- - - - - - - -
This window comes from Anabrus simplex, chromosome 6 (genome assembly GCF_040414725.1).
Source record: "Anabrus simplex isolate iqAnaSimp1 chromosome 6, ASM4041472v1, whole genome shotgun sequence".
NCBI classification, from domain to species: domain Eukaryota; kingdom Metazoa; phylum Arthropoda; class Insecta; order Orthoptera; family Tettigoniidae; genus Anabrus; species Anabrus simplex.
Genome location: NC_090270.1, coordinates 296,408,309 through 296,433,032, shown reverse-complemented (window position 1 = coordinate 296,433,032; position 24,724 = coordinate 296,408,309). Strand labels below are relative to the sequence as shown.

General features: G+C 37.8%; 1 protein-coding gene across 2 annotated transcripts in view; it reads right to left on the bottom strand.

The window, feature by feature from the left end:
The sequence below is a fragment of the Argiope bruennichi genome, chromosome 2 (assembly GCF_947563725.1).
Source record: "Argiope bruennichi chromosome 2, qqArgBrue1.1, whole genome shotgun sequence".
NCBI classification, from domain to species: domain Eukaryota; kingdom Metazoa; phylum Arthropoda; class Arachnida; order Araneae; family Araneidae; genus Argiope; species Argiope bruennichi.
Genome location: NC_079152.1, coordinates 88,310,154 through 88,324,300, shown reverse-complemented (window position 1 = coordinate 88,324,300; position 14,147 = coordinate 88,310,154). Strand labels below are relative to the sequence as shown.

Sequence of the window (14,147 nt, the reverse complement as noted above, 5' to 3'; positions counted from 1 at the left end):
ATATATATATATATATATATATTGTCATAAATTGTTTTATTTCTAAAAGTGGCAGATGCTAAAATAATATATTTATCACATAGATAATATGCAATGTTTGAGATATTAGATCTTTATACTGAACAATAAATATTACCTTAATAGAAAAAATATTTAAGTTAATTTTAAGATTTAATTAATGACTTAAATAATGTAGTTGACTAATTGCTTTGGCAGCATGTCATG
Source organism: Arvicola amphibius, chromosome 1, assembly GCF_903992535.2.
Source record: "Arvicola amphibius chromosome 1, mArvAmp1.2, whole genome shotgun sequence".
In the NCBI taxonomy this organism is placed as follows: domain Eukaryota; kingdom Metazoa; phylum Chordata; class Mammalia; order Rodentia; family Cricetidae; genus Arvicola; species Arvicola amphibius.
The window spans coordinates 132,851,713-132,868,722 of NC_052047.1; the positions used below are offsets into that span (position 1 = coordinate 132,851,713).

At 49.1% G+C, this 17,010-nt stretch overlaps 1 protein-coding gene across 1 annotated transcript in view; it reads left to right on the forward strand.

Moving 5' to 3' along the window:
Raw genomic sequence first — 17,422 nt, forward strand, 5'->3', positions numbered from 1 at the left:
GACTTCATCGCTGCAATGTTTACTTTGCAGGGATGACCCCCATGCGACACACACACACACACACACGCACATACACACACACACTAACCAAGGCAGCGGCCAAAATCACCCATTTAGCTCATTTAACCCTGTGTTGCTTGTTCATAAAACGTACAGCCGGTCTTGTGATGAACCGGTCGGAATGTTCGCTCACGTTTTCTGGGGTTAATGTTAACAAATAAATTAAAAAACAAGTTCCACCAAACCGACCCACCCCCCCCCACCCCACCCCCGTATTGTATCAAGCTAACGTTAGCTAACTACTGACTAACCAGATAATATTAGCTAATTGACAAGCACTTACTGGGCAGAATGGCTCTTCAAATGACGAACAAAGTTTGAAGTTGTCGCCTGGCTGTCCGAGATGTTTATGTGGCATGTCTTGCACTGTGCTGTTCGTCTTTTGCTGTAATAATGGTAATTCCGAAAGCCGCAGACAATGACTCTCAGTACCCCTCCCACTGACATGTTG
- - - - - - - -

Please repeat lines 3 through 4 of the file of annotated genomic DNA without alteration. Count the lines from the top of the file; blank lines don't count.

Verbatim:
NCBI classification, from domain to species: domain Eukaryota; kingdom Metazoa; phylum Arthropoda; class Insecta; order Orthoptera; family Tettigoniidae; genus Anabrus; species Anabrus simplex.
Genome location: NC_090270.1, coordinates 296,408,309 through 296,433,032, shown reverse-complemented (window position 1 = coordinate 296,433,032; position 24,724 = coordinate 296,408,309). Strand labels below are relative to the sequence as shown.